• Where the litigation can be resolved most efficiently within the proper administration of justice; and
  • Whether one party is “forum shopping” in an effort to gain an unfair advantage.

Court of Appeal Upholds Alberta’s Jurisdiction in International Divorce Case

In the recent matter of Pander v Chopra, the Alberta Court of Appeal was asked to consider whether Alberta had jurisdiction over a divorce between two parties who were originally married in India. At the time of the hearing, the wife and the parties’ child resided in India, while the husband was resident in Alberta.

Parties Get Married in India Before Moving to Canada

The appellant (“CC”) and respondent (“KP”) were married in India in 2012 and had a child together in 2015 before moving to Canada in 2018. On May 24, 2022, KP filed a statement of claim for divorce, stating that he had been habitually resident in Alberta for at least one year before the date of the claim. 

The Court of Appeal understood that CC returned to India in November 2022 with the parties’ child and obtained an injunction from the family court in India to prevent KP from proceeding with the divorce action in Alberta. CC also applied for restitution of conjugal rights in India, where she and the child reside.

Chambers Judge Finds Alberta Has Jurisdiction; Decision Appeal 

Despite this, KP applied for a determination that Alberta had jurisdiction over the parties’ divorce. The Court acknowledged that section 3(1) of the Divorce Act provides that “​​[a] court in a province has jurisdiction to hear and determine a divorce proceeding if either spouse has been habitually resident in the province for at least one year immediately preceding the commencement of the proceeding.”

The Court noted that the Chambers Judge found that the parties had both been residents of Alberta for four years before the claim and concluded that Alberta had jurisdiction over the divorce action. However, CC appealed the decision, arguing that KP was not habitually resident as required by the Divorce Act, as he had worked in Qatar from March 2021 to April 2022. She also argued about forum shopping and forum conveniens, which refers to a court or jurisdiction being convenient for resolving the dispute.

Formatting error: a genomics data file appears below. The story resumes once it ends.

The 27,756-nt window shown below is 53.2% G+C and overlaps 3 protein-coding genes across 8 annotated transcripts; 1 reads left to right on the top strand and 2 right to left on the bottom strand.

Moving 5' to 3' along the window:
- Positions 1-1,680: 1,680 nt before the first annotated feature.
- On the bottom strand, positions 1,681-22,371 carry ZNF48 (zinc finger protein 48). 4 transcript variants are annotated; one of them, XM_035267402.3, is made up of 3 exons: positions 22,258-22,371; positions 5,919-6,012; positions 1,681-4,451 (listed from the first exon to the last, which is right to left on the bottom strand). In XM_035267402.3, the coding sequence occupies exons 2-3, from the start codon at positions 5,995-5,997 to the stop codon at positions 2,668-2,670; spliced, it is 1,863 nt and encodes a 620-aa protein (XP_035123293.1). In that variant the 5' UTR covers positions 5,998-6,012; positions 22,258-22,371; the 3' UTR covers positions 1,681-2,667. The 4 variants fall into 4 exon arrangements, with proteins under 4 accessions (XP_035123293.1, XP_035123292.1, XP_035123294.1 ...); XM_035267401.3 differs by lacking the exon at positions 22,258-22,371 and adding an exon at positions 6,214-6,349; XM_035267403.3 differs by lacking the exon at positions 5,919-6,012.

Court Affirms Alberta’s Jurisdiction Over Divorce

Ultimately, the Court upheld the decision of the Chambers Judge, given that CC was a habitual resident of Alberta for four years before the claim was filed, as this satisfied the section 3(1) requirements in the Divorce Act. KP filed an amended statement of claim on July 5, 2023, to reflect this change and, as a result, Alberta retained jurisdiction over the divorce. 

The Court also upheld the costs award issued by the Chambers Judge and noted that the “default rule” for costs applied to this matter, entitlement KP to Column 1 costs for the appeal.

Contact the Family Law Lawyers at Getz Collins and Associates for Comprehensive Advice on Divorce Proceedings

The skilled family litigation lawyers at Getz Collins and Associates offer modern, comprehensive and tailored family law services to accommodate each client’s unique needs, from property division to parenting arrangements. In divorce proceedings, our family law team will help guide you through the process and will provide practical legal advice at every stage of the process to ensure your case is filed and resolved in the appropriate jurisdiction. 

From our offices in Calgary and Strathmore, we represent clients in communities across Alberta, including Airdrie, Cochrane, Okotoks, Drumheller, Chestermere, Hussar, and surrounding areas. To speak with a team member regarding your family law matter, call us at (587) 391-5600 or contact us online to schedule a confidential consultation.